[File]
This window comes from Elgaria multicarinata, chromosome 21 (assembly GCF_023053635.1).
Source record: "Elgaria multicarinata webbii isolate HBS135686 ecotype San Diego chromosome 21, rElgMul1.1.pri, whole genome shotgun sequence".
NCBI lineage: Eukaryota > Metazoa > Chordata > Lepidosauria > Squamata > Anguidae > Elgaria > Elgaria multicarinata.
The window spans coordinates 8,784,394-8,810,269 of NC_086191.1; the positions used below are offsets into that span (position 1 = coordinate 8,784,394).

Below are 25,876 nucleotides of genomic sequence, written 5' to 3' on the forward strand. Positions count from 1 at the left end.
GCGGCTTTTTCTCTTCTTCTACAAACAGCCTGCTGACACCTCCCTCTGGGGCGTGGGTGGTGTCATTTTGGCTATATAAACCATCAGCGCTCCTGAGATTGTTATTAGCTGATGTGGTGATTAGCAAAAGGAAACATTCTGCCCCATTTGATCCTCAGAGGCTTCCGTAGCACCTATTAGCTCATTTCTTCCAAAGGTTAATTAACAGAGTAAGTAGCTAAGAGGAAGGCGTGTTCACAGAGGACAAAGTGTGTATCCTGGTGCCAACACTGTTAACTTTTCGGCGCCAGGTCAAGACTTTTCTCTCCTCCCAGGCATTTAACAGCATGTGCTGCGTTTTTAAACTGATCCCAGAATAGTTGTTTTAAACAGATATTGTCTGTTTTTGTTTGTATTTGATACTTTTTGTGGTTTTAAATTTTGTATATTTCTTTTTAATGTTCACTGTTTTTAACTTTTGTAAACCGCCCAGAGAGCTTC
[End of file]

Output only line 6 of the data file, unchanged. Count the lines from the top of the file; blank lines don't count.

GCGGCTTTTTCTCTTCTTCTACAAACAGCCTGCTGACACCTCCCTCTGGGGCGTGGGTGGTGTCATTTTGGCTATATAAACCATCAGCGCTCCTGAGATTGTTATTAGCTGATGTGGTGATTAGCAAAAGGAAACATTCTGCCCCATTTGATCCTCAGAGGCTTCCGTAGCACCTATTAGCTCATTTCTTCCAAAGGTTAATTAACAGAGTAAGTAGCTAAGAGGAAGGCGTGTTCACAGAGGACAAAGTGTGTATCCTGGTGCCAACACTGTTAACTTTTCGGCGCCAGGTCAAGACTTTTCTCTCCTCCCAGGCATTTAACAGCATGTGCTGCGTTTTTAAACTGATCCCAGAATAGTTGTTTTAAACAGATATTGTCTGTTTTTGTTTGTATTTGATACTTTTTGTGGTTTTAAATTTTGTATATTTCTTTTTAATGTTCACTGTTTTTAACTTTTGTAAACCGCCCAGAGAGCTTC